have been in special ed. If your child is in BUSD, talk to their
case manager (the person who wrote the IEP) and if that doesn't
work Diane Colborn, the BHS vp for special ed. I think you need to
work with someone who can look at your child's IEP and help you
make decisions with that in mind. You could also check with the Ed
Roberts Center (located across the street from Ashby BART) and see
if there is a transition counselor you and your child can speak
with. You could also call the Disability Rights Education and
Defense Fund and speak to a parent/student advocate who could help
you figure out where to go from here. Even if your child has been
mainstreamed in the last year or two, you can use the test results
to establish a need for services.
We can only afford to send our senior to a commuter college (not
UC) for the first two years and then he can go away to either to
a state or UC school for his last two years. Question: I know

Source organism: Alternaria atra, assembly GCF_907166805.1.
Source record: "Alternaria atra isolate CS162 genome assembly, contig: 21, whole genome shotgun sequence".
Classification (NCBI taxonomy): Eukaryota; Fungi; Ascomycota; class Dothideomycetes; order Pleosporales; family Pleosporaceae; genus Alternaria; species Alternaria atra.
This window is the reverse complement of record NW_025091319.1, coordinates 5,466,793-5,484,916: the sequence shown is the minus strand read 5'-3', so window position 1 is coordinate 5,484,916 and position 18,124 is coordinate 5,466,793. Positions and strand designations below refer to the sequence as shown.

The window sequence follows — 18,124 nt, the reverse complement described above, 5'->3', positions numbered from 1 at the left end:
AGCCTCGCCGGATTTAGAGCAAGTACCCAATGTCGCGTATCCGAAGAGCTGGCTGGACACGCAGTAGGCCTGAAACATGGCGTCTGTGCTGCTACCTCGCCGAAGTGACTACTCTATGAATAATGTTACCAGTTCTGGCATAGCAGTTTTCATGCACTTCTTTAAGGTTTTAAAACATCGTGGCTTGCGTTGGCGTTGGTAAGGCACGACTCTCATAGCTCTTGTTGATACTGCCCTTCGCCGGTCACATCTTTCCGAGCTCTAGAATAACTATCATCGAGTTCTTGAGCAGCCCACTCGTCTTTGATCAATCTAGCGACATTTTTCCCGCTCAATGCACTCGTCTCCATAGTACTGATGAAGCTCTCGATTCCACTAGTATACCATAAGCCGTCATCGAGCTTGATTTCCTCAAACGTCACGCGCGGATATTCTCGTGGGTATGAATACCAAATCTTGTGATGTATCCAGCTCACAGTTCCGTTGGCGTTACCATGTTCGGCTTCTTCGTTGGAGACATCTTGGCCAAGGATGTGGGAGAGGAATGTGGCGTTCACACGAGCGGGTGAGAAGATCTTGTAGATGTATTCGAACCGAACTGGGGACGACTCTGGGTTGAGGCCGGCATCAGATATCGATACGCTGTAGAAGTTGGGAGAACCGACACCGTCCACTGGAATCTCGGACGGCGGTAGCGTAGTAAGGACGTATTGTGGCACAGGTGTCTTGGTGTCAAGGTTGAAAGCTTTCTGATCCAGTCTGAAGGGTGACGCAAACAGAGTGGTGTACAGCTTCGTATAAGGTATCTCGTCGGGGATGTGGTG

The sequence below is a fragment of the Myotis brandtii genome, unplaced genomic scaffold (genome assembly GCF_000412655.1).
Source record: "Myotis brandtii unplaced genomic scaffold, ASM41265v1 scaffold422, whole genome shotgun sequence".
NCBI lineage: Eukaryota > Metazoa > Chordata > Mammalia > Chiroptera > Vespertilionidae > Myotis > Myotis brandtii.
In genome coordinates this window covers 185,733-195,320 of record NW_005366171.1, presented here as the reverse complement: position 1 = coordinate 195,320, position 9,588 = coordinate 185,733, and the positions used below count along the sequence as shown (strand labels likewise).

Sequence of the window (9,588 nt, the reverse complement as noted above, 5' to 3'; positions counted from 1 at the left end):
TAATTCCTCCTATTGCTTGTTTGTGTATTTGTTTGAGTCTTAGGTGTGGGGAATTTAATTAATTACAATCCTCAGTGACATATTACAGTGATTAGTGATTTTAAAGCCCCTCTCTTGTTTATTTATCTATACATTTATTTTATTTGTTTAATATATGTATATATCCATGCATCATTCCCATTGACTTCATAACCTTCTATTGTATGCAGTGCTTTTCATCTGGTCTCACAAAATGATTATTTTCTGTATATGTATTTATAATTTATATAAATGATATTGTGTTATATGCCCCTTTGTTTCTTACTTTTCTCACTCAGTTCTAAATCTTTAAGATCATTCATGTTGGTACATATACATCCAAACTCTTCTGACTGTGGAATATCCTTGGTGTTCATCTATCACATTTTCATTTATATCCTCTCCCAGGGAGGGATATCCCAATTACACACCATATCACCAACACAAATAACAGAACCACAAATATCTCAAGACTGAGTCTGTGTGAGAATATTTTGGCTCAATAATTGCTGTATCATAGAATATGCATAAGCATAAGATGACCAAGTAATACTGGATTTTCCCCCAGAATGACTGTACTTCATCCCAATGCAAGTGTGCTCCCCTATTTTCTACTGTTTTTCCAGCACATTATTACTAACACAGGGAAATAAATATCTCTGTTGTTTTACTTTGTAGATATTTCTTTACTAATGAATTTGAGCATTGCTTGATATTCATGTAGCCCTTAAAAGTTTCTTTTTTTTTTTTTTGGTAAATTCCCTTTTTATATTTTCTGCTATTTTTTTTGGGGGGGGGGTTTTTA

community college is far less expensive than a state school, but
what are the pros and cons of going to each with the idea of
transferring to another school for the last two years?
We live in Berkeley and our son's going to San Francisco Community
College for a few years were all pros. In this family, we have nothing
but praise for CCSF in particular and for the community college system
in general. Our son was able to take all the rigorous classes he
wanted, because he was in the CCSF soccer team and athletes have
priority in choosing their classes. He had great and inspirational
professors and he was very motivated to do well. He graduated last June
with a 3,9 GPA, and he was accepted to all the UC's he applied to as a
transfer student, that is, CAL, UCLA, Davis, Santa Cruz, Santa Barbara,